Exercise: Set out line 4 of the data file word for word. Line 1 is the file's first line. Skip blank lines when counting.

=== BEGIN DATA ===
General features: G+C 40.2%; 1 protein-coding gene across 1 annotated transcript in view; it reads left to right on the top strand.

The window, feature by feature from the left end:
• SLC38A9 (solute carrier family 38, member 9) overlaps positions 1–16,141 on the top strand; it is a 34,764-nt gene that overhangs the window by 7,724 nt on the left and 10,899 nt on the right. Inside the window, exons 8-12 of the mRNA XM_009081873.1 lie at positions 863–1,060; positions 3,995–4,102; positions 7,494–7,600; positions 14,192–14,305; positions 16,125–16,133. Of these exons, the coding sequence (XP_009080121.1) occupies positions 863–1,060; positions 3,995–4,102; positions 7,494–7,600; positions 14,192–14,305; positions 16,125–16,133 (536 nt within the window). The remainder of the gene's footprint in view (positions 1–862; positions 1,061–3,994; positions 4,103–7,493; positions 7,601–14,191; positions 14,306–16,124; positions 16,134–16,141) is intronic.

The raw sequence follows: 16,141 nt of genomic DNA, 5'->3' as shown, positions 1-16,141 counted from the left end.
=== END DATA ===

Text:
The raw sequence follows: 16,141 nt of genomic DNA, 5'->3' as shown, positions 1-16,141 counted from the left end.